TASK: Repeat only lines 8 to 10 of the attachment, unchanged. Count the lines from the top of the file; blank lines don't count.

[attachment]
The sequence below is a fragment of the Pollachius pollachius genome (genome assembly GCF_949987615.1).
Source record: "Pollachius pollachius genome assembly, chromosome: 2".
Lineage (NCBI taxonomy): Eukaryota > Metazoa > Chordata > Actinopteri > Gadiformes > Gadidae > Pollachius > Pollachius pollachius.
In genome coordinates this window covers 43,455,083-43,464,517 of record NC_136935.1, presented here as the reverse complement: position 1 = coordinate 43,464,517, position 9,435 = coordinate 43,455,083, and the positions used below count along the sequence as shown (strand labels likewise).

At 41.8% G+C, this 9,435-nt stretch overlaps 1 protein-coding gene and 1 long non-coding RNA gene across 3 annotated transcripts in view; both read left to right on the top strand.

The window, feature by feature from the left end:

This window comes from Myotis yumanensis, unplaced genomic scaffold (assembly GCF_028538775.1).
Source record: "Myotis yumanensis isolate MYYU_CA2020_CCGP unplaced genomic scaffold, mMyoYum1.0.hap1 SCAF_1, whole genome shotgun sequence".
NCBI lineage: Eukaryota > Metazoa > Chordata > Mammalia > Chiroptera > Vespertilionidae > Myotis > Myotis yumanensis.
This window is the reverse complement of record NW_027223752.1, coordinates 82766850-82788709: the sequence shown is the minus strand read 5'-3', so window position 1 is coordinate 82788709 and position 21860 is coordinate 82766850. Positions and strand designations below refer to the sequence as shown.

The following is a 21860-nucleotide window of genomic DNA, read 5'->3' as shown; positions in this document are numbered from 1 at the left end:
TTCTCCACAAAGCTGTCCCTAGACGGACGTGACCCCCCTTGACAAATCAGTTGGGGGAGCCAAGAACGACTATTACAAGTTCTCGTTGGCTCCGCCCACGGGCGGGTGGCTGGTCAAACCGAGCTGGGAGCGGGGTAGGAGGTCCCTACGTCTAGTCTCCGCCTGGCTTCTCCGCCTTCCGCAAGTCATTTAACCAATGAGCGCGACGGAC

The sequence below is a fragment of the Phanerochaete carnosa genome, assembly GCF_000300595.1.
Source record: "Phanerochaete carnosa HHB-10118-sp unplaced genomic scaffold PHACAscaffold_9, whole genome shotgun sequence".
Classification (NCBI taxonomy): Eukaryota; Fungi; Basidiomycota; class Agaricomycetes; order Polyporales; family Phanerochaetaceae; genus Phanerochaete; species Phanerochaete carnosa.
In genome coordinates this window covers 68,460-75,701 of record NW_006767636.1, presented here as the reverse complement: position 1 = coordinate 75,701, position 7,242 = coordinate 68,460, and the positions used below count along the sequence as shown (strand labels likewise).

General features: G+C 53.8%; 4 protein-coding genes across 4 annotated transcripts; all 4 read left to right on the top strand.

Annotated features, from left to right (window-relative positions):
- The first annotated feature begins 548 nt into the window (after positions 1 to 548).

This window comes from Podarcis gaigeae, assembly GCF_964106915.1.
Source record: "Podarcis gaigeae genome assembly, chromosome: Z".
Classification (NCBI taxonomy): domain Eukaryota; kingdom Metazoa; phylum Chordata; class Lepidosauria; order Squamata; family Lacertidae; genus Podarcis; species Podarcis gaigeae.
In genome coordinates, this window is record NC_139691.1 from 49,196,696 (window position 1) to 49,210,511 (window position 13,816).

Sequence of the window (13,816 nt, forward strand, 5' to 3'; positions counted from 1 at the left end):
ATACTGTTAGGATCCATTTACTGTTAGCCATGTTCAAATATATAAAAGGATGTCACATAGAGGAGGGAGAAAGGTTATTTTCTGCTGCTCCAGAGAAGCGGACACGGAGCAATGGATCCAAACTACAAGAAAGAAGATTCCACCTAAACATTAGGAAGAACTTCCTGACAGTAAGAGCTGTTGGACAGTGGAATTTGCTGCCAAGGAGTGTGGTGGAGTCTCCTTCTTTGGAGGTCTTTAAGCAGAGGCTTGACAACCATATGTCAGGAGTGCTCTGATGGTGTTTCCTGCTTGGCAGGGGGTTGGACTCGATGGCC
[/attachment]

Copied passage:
Source record: "Myotis yumanensis isolate MYYU_CA2020_CCGP unplaced genomic scaffold, mMyoYum1.0.hap1 SCAF_1, whole genome shotgun sequence".
NCBI lineage: Eukaryota > Metazoa > Chordata > Mammalia > Chiroptera > Vespertilionidae > Myotis > Myotis yumanensis.
This window is the reverse complement of record NW_027223752.1, coordinates 82766850-82788709: the sequence shown is the minus strand read 5'-3', so window position 1 is coordinate 82788709 and position 21860 is coordinate 82766850. Positions and strand designations below refer to the sequence as shown.